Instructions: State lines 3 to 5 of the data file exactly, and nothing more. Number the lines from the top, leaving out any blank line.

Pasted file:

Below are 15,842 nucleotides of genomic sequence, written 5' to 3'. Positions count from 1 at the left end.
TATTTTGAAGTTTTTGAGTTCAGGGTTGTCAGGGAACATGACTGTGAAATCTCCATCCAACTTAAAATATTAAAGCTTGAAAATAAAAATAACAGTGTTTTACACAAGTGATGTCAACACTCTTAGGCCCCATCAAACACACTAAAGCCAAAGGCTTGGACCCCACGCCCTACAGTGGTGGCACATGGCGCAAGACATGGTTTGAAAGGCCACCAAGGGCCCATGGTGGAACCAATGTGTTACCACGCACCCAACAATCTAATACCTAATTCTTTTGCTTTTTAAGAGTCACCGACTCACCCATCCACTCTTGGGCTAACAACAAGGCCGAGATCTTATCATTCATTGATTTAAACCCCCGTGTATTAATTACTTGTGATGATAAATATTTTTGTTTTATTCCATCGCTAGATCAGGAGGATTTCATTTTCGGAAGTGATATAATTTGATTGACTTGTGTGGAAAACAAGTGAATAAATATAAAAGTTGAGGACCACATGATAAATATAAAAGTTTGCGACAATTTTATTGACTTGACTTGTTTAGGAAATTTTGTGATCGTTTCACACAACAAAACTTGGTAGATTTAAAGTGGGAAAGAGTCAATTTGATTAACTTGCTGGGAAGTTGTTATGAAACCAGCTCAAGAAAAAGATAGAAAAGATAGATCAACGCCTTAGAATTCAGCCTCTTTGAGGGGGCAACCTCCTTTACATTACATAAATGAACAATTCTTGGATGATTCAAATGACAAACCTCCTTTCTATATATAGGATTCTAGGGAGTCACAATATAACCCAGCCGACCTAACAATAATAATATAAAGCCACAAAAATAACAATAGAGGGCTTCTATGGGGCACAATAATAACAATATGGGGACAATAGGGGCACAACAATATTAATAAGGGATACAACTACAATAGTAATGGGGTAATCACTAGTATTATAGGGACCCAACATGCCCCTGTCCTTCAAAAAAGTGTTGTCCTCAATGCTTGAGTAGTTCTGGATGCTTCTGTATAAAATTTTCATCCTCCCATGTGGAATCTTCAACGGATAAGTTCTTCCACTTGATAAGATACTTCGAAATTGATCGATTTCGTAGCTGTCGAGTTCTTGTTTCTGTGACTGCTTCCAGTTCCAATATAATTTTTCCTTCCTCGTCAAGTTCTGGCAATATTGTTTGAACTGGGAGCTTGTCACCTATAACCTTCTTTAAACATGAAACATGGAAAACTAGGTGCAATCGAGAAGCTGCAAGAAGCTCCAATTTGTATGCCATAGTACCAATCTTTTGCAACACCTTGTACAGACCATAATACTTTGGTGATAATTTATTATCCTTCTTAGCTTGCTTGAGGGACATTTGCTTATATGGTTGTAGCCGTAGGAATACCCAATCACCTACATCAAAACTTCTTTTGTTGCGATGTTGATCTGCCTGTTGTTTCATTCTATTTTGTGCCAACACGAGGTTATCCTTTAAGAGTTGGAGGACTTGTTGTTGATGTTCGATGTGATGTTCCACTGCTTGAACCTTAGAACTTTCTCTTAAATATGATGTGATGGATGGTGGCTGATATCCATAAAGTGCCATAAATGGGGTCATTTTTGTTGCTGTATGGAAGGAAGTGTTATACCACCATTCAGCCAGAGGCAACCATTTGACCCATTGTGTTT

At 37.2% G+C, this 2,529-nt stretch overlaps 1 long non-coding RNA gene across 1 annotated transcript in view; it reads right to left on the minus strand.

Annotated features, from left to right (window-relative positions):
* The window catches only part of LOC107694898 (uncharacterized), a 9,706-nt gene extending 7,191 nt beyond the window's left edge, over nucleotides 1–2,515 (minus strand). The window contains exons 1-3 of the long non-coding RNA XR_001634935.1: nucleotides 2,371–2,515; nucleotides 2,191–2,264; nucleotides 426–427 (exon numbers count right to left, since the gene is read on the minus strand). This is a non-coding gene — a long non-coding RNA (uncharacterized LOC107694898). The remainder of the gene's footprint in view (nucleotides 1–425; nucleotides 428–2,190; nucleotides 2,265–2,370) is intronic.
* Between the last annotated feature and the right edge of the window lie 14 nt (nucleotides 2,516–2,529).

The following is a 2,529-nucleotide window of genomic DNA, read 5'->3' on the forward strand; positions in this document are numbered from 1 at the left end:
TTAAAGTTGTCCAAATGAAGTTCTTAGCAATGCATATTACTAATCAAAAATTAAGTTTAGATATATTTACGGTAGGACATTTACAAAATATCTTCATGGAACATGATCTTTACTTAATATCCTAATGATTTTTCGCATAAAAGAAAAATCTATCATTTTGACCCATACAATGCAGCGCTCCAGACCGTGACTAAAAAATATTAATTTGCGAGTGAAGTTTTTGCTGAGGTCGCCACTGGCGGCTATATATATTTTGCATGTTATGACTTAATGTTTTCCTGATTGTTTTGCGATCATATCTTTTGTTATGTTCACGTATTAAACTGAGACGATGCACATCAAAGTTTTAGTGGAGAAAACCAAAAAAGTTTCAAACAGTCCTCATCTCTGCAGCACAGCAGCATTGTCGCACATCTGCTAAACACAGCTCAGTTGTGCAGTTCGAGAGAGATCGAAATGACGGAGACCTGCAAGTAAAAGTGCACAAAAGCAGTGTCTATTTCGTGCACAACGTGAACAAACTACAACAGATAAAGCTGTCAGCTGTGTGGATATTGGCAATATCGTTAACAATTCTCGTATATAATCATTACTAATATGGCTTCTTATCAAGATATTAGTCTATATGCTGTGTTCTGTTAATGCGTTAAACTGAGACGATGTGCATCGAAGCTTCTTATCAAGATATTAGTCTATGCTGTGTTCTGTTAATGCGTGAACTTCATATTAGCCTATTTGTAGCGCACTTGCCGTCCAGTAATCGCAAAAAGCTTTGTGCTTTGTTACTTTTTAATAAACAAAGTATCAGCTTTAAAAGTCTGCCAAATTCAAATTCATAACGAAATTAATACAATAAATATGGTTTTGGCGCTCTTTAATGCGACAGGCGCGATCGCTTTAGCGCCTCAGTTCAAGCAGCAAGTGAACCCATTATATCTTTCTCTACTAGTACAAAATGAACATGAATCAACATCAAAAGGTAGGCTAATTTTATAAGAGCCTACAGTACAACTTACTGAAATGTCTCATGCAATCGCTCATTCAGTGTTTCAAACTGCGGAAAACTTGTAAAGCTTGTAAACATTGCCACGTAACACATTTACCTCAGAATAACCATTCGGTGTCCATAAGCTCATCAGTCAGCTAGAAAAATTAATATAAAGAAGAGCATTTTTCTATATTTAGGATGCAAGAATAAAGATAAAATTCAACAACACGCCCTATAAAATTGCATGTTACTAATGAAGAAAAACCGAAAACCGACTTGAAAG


At 37.2% G+C, this 2,529-nt stretch overlaps 1 long non-coding RNA gene across 1 annotated transcript in view; it reads right to left on the minus strand.

Annotated features, from left to right (window-relative positions):
* The window catches only part of LOC107694898 (uncharacterized), a 9,706-nt gene extending 7,191 nt beyond the window's left edge, over nucleotides 1–2,515 (minus strand). The window contains exons 1-3 of the long non-coding RNA XR_001634935.1: nucleotides 2,371–2,515; nucleotides 2,191–2,264; nucleotides 426–427 (exon numbers count right to left, since the gene is read on the minus strand). This is a non-coding gene — a long non-coding RNA (uncharacterized LOC107694898). The remainder of the gene's footprint in view (nucleotides 1–425; nucleotides 428–2,190; nucleotides 2,265–2,370) is intronic.